Monday, 4 October 2010

Readings With A Runny Nose

Just my luck to be at a Readings when my nose is running like a leaky tap. Of course, I also couldn't remember if I had my dose of Telfast-D that day. Accidental double dose? Probably not with thing containing pseudoephedrine.

One thing I noticed when I walked into the exhibition area.

Truth be told, Readings was never quite the same without the piggies. So glad they were back. And just in time. They had a great line-up this time, half of whom did some form of poetry, or were poets themselves.

Quite a few books on sale this time, mostly from Matahari Books and ZI Publications. By now, I'm more forgiving of participants plugging their books during these sessions, even more so of first-time authors or publishers. Sometimes, they don't even have a platform for plugging.

I had no pictures of the first half of the session. To my dismay, my rechargeable batteries emptied themselves, less than two weeks after I last charged them. I went out for plain old alkaline batteries during the intermission. I'll be switching to Sony CycleEnergy.

A notable presence was Australian hip-hop artiste and poet Omar Musa, winner of the 2008 Australian Poetry Slam. Omar was, like Oz's new finance minister Penny Wong and some of the people I met in Melbourne last year, from here (he was born in Sabah).

After some poems that aren't really poems (there was one about Nike Air Force Ones and his grandma back in Sabah), he wrapped up his turn with a rap piece about... warning the audience about the dangers of forgetfulness? I forget. All I remembered was that it was good, and it mentioned food.

What I won't forget after that evening was to take my goddamn runny-nose meds at least three hours before leaving the house.

Another poet, Shivani Siva, recited several pieces, including one about an evening at the National Mosque under a yam-coloured sky, a python on the road, and a love poem with blood. I didn't see her after the intermission.

Jacqueline-Ann Surin needed no introduction. After launching Found in Malaysia on 16 September, she came with one of Those Effing Guys, Ezra Zaid, to sell a few copies of the book.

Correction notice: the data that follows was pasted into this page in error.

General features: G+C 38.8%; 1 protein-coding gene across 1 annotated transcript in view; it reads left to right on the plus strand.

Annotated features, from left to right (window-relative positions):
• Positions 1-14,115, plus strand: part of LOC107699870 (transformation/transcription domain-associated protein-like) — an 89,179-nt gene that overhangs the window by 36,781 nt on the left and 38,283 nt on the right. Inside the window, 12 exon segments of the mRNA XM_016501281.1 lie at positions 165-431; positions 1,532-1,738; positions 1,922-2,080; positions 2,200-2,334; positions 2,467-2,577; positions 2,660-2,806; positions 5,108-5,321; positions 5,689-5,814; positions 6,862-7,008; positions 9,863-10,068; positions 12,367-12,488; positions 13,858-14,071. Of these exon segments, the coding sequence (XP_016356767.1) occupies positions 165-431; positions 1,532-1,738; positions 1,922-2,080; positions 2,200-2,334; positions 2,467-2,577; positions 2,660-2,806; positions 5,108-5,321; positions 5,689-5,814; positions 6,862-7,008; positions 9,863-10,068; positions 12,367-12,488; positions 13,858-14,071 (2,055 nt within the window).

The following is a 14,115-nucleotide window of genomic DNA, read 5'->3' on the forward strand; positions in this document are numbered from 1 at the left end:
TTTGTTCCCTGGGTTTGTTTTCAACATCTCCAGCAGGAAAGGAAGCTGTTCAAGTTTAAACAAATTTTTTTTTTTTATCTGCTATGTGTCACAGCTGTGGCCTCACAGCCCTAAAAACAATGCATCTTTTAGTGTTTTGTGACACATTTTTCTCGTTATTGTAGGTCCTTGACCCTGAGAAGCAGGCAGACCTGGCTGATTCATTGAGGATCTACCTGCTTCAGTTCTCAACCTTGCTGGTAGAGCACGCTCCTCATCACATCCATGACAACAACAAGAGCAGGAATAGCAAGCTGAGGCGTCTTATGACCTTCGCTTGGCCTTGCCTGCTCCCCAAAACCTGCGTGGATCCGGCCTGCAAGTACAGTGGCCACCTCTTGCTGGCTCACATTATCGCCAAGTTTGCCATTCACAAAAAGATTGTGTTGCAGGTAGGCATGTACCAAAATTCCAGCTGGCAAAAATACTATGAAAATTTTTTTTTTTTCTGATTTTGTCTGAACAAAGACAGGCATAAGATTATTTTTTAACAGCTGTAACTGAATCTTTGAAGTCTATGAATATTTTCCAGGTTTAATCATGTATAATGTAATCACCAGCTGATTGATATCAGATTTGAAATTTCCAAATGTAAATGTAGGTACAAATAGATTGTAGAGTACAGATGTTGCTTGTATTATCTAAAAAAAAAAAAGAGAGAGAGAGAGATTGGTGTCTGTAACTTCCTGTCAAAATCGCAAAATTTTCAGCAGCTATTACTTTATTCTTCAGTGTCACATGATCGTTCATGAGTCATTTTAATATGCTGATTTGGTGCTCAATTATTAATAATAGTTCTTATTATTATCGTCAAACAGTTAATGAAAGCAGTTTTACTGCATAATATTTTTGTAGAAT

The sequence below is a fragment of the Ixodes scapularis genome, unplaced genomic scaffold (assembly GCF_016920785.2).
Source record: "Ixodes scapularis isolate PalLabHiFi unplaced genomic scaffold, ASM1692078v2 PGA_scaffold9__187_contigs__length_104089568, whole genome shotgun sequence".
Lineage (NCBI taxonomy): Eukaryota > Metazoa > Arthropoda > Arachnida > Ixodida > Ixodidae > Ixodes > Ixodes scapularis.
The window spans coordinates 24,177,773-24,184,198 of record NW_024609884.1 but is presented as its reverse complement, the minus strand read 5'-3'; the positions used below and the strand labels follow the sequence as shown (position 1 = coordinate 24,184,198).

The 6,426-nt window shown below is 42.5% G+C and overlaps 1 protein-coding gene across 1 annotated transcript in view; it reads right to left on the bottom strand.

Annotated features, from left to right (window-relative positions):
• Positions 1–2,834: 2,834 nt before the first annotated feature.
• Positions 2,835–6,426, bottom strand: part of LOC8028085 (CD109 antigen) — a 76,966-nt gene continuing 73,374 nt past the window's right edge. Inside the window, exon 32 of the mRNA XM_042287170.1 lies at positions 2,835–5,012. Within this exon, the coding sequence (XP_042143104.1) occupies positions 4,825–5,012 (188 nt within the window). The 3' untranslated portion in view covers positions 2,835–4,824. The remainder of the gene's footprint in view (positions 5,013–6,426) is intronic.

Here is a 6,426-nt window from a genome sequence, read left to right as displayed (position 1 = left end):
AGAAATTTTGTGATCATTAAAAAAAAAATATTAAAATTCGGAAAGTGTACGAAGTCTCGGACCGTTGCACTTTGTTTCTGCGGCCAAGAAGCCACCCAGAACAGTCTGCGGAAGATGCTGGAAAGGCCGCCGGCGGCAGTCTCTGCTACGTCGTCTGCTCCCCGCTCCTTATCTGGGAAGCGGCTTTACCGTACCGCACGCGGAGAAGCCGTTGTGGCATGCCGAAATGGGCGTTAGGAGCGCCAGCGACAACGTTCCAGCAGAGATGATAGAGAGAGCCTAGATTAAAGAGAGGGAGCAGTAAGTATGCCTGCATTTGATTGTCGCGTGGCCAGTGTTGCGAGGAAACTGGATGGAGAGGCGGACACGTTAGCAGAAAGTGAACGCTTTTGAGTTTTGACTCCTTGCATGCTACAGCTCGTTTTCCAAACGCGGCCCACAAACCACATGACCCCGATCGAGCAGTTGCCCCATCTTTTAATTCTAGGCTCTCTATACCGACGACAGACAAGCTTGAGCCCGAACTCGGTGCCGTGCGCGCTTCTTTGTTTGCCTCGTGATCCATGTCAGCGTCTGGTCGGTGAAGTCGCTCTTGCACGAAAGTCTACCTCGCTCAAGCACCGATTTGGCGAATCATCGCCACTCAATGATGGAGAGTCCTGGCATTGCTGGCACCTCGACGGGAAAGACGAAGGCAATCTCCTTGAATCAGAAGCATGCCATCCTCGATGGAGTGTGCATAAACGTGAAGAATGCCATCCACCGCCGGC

She read a few extracts from it, where interviewees for their "Found in Malaysia" segment spoke about May 13. The next edition will be interesting, because one of their recent interviewees was Ibrahim Ali. No, really. Not talkin' $#!+.

Thato Ntshabele, winner of Poetry Underground's Poetry Cup for August, came with his friend Andrew. Both are Batswana, and currently studying at Limkokwing. Their pieces were written for Botswana's Independence Day, and it was their turn after the intermission.

Andrew's piece, a moving tribute to his country and its youth, was so similar in context to a dignitary's speech he heard, Andrew was curious about "what he was smoking."

Thato's paean to home was titled, "Pula". Pula is Botswana's motto, and the name of its currency. The word means "rain", and since much of the country is also part of the Kalahari desert, "rain" also means "blessing".

By the time they were done, some of us may have wondered what they were smoking, and if it works for us, too.

Amir Muhammad's turn was a bit democratic. "Politics, religion, or sex?" he asked the audience, before reading the corresponding topic picks out of his two books: Rojak (politics, or more precisely, the satirical "subversive sign language" short story) and 120 Malay Movies (sex).

Food and sex were dished out by Hisham Rais, the last reader for the afternoon. He read excerpts from Tapai, a collection of his articles written for Off The Edge. The "wandering bon vivant" and prison food connoisseur at one point went on about satay, wine pairings, the chemistry in the smell of tripe and other things.

The other piece was a review of Pavilion KL's Carat Club, which sold food and diamond jewelry. I still remember the piece; Bluetoffee Press editor and Off The Edge reader See Tshiung Han wrote in about it, noting that the chef's name had three different spellings - "pretty unfortunate mistakes" that I missed. I never lived it down, and I told him so. I think I also promised him a drink for doing my work for me that time.

Dessert was a letter - a "book review" - from a concerned, well-meaning reader. He translated each sentence of the Bahasa Melayu (or "Bahasa Orang Asli"/native language, as he put it) letter into English.

As I suspected then, as is often the case with Rais, it had to do with his "drinking and wenching problems". Towards the end, the writer hoped that nobody from JAKIM (our Department of Islamic Development) would read this book, and that he would "find his way again". An English re-reading of each sentence was unnecessary - in either language, the letter was hilarious.

We were all so wrapped up in Rais' witty, boisterous and bawdy delivery, we forgot about the two children in the audience. It was perhaps the best education they - and the rest of us - received this year.

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